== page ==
Schramm Farms

One of the odd things about Western Pennsylvania, as a region, is that there is an urban/rural divide that seems more stark than nearly anywhere else I’ve been. You can travel half an hour outside of town and find people that have lived in the area all their lives, but never been downtown. Likewise, you can find people who live in the city who never find occasion to leave.

This is a shame, because there are things in both places that are eminently worth experiencing. One of the highlights of getting out of town a little bit – especially in the autumn – is the fairly large number of small farms and orchards where you can find great locally-grown produce at reasonable prices. Today, I’d like to tell you about one of them. Before I get into details, I want to talk a little more about the travel issue. It’s not solely an urban/rural divide. The region seems to have this psychological trait where anything over 15 minutes away is “far.” This is odd to me, because where I come from the threshold is one hour. If a destination is 65 minutes away, it’s “far.” If it is 55 minutes away, it’s close. Here, if you suggest going somewhere more than about 15 minutes away, people look at you kind of funny. “Isn’t that an awfully long way away?”

I can’t say whether this is due to geography, or upbringing, or something in the water. But it interests me – is there a word for this psychological threshold? What is it set to in other places? – and I mention it because, if you live in the city, it’s likely that it will take you more than 15 minutes to get to Schramm Farms, or any of the other local orchards. They’re all worth the drive.

There are a number of farms like this dotting the area around Pittsburgh. North of the city you have Shenot farms and Kaelin’s. In Bridgeville, serving the south and west, is Trax Farms. Further to the south, near Elizabeth, PA, you’ll find Triple B Farms (which also has an enjoyable corn maze every fall). Schramm Farms covers the eastern region. These aren’t your only options by any stretch of the imagination.

Schramm’s is a 470 acre farm in Penn Township, but this wasn’t always the case. It used to be located at Ross Park Mall. Or, rather, before there was a mall where Ross Park is today, there was Schramm’s. In 1981, they sold the property and picked up the farm and moved to Penn Township.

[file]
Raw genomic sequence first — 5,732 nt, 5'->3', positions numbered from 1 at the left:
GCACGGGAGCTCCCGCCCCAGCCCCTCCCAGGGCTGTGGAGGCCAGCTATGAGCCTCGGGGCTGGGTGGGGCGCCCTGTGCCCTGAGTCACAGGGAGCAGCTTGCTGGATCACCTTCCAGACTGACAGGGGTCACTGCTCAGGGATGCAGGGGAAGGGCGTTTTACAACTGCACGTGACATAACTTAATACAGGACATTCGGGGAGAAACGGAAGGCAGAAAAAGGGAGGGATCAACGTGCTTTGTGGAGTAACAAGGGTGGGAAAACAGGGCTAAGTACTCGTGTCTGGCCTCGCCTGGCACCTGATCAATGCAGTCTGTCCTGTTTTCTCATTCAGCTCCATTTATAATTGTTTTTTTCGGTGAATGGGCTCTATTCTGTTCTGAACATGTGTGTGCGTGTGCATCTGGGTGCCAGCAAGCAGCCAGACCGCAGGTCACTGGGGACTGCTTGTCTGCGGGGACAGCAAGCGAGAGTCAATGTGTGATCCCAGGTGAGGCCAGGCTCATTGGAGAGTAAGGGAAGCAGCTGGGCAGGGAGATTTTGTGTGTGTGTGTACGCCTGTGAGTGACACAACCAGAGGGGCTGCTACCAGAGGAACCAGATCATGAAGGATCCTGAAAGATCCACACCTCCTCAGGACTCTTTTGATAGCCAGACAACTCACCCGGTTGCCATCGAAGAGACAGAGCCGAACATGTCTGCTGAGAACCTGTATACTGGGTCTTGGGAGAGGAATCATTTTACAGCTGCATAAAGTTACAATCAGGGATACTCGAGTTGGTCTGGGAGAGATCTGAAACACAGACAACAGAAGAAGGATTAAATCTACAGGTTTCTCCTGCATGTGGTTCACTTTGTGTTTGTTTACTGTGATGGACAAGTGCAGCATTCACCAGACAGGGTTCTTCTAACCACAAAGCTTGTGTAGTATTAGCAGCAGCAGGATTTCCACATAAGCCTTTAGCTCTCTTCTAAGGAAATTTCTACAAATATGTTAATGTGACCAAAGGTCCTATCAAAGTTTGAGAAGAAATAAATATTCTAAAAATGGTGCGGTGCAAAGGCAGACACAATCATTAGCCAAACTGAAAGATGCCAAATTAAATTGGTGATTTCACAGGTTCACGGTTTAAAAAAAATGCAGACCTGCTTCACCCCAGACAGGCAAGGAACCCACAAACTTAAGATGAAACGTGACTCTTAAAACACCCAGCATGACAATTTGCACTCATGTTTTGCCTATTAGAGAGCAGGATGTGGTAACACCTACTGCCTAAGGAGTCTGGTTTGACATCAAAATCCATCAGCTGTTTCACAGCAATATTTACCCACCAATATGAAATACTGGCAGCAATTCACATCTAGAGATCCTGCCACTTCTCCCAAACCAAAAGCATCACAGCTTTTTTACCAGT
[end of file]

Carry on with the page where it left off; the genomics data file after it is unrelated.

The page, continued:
Eugene Schramm (enlarge)

I asked Hillary Schramm whether “moving a farm” was as hard as it sounded, and he looked very, very tired. “It took about 8 months.”

Schramm’s has a store that is open year round, but it really comes in to its own in the fall. This is when the apples are harvested. Schramm’s grows a ton of varietals that simply don’t make it in to your local Giant Eagle (or Whole Foods).

“Fall is the biggest time,” agrees Hil’s daughter, Carolyn, 24. “Our regular customers are all from perhaps 10 or 15 miles away. It’s people that want fresh produce, people that do a lot of home cooking, or canning, or things like that. In the summer especially, people will stop by to pick up whatever they know is fresh. Fall is the only time that we get a lot of people from Pittsburgh or further out.”

This time last year I wrote about my late-discovered love for the Northern Spy apple. All the local fruit mongers tell me that you can’t find them in this area. They’re wrong. Schramm’s Northern Spys come in in mid-October, and I’ll be first in line to buy a bushel. If you show up today, you’ll be able to buy Jonathans, Jonagolds, Cortlands, Honeycrisp, various Delicious varieties, Empires, and several other varietals that have slipped my mind. It is a festival of apples. I bought a peck of superb Cortlands for about $8.50. Schramm’s cider is, regrettably, pasteurized – it is not even legal to sell unpasteurized cider anymore, it’s actually easier to find raw milk – but it’s quite good nonetheless.

It’s not just apples and cider, of course: you can find many fruits and vegetables. Since this is Pennsylvania, and not California, you’re not likely to find anything terribly exotic, but what you do find will be very good. Not all of the produce is local, but it’s all clearly marked (“our own”, “local”, or other) so you can decide accordingly. The squash and pumpkins are great right now.

I know enough about farming to know a few things. I know that I would never want to be a farmer, and I know that I’m very glad that there are people who do. Carolyn Schramm says, “The worst part is the 247 job that it is – you can never really escape it, because one, it’s a business, and two, it’s farming. The best part is it gets in your blood. You feel connected to the earth, you feel like you’re doing something useful. You feel that your work is worthwhile, and part of the community.”

So when you buy apples at a place like Schramm’s, you’re getting produce that is fresh, interesting, inexpensive, you’re supporting the local economy, and you’re helping real farmers, rather than Archer Daniels-Midland, earn their livelihood. There is absolutely no downside to the equation.

Schramm’s is currently in the middle of their Fall Festival now, all through October, so it’s an especially good time to visit: pick up a pumpkin, drink some hot apple cider, eat a caramel apple, and generally enjoy the crisp fall air. There are activities and a small playgorund for kids, and an enjoyable atmosphere for everyone. Take a drive out east and buy some apples.

Just don’t get between me and my Northern Spys.

Schramm’s Farm is on Harrison City-Export Road near Jeannette, PA, and they can be reached at (724) 744-7320. For more information, visit their website.